KUALA LUMPUR: The almost unbearably hot and dry weather caused by El Nino is expected to ease by April.
Meteorological Department director-general Datuk Che Gayah Ismail said the inter-monsoon season then would restore humidity and lower temperatures.
Universiti Kebangsaan Malaysia (UKM) climatology and oceanography expert Prof Dr Fredolin Tangang said the El Nino phenomenon, which swept over the country in December and January, was in the descending phase.
“We have had an extraordinarily hot spell during this phase, particularly this month,” he said.
Fredolin, who has been studying the phenomenon for 20 years, said the north of the peninsula, northern Sarawak, Sabah and southern Philippines had been experiencing extremely dry and hot weather.
In a statement, the Science Technology and Innovation Ministry said temperatures in the country could reach 40°C, pointing out that Chuping in Perlis hit 39°C two days ago.
The highest reading in the country’s history was 40.1°C, also in Chuping in 1998, during the last severe El Nino.
The sweltering weather, said the ministry, could trigger a heatwave, posing health risks such as heatstrokes.
Despite the heat, water levels at all main dams in the country are still holding out.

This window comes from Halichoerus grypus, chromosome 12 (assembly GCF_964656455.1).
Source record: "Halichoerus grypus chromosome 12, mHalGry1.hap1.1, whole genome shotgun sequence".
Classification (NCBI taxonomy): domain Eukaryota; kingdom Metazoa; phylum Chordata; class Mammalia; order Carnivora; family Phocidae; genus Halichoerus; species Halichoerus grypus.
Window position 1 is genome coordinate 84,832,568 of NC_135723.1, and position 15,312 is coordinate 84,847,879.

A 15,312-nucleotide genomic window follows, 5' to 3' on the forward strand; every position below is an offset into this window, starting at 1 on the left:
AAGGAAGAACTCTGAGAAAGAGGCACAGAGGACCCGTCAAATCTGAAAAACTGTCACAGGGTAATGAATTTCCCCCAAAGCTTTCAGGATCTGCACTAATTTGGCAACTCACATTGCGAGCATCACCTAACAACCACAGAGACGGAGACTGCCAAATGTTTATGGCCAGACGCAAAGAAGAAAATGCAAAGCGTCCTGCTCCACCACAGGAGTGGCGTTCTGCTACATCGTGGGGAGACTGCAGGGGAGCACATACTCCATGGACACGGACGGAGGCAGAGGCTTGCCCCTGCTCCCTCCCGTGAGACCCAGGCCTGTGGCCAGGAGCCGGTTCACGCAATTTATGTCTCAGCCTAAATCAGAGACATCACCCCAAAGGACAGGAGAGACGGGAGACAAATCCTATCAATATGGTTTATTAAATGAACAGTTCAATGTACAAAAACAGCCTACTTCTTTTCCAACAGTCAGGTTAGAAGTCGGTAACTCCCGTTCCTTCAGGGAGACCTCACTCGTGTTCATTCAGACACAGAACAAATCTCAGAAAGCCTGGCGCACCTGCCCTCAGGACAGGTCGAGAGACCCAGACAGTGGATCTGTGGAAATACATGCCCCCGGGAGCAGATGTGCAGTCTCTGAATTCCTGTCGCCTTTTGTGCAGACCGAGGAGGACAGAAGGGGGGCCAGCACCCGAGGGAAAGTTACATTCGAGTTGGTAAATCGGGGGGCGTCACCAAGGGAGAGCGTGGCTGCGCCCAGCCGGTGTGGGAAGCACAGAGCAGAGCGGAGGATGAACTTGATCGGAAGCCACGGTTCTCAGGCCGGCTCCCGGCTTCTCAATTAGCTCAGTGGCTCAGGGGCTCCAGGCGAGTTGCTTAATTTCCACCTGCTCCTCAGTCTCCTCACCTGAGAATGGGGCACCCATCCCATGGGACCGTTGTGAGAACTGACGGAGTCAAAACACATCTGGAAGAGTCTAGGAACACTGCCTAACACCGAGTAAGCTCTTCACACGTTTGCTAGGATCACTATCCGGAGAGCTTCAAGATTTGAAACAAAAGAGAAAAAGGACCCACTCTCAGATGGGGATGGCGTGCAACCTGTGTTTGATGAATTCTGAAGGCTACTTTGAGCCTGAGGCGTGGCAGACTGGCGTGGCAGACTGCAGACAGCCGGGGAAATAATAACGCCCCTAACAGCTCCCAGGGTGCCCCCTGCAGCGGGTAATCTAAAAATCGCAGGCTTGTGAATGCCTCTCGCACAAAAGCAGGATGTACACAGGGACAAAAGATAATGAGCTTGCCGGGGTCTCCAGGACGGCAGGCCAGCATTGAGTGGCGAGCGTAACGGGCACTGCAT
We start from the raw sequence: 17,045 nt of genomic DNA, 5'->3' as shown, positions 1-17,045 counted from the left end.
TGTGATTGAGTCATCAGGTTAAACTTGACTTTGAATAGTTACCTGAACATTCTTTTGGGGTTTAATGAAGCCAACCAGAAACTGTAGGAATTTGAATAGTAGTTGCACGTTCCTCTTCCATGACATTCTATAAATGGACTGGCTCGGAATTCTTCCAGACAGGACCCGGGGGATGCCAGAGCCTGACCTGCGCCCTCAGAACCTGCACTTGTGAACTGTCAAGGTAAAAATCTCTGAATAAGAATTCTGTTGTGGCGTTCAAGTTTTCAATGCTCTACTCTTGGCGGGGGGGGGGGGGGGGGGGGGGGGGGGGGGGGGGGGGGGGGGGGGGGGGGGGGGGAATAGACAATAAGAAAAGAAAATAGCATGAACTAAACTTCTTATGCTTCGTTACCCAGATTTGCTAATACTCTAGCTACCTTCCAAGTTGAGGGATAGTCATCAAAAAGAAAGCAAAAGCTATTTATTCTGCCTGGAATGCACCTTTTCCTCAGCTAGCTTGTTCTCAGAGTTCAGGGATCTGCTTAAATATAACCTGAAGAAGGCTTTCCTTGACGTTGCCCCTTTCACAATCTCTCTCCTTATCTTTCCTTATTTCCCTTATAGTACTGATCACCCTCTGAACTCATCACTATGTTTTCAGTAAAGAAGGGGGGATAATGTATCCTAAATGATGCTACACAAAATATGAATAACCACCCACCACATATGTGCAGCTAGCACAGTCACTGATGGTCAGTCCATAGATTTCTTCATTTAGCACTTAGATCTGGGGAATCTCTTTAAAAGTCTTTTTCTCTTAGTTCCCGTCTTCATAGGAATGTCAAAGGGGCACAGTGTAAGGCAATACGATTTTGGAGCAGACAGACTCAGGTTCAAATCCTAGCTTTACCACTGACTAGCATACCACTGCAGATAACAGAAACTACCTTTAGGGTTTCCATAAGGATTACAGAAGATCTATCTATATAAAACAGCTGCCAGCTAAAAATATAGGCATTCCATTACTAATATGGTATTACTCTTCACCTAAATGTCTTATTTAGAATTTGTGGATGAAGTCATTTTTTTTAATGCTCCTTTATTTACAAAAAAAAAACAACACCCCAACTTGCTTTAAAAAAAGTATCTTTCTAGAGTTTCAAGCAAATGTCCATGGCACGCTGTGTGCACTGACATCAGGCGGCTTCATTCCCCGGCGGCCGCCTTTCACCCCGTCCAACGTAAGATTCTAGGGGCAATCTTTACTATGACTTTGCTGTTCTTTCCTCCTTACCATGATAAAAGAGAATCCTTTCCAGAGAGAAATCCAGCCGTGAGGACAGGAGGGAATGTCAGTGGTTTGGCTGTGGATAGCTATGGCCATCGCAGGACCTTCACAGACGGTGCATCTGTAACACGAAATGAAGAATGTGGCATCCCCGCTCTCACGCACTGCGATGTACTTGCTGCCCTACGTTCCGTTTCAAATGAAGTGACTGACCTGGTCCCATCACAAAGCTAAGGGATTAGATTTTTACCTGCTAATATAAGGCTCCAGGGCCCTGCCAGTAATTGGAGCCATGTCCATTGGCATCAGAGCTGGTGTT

National Water Services Commission (SPAN) chief executive officer Datuk Mohd Ridhuan Ismail said current water production and consumption was not at a worrying stage.
Minister of Energy, Green Technology and Water Datuk Seri Dr Maximus Ongkili said there was sufficient water supply at dams nationwide. The dams are being monitored daily.
“The sensitive areas are usually Johor, Selangor, Kedah and Penang,” he added.
Lembaga Urus Air Selangor (Luas) said the water level at the seven dams in Selangor remained at more than 70%.
The water in Penang’s dams are also above 70% with enough supply until the rains next month.
In Johor Baru, Agriculture and Agro-based Industry exco chairman Ismail Mohamed said the state government had implemented various measures to alleviate the situation.
“We have acquired ‘deep wells’ from the Agriculture and Agro-based Industry Ministry for 66 farmers in Johor’s largest vegetable cultivation at Sengkang Batu 18, Bukit Gambir,” he said.
Farmers, he said, were also encouraged to use fertigation and hydroponics to ensure that they could at least meet the minimum demand during the dry spell.
In Kuala Terengganu, an academician said the drastic sea temperature rise would adversely impact not only coral reefs but marine life and biodiversity as well.
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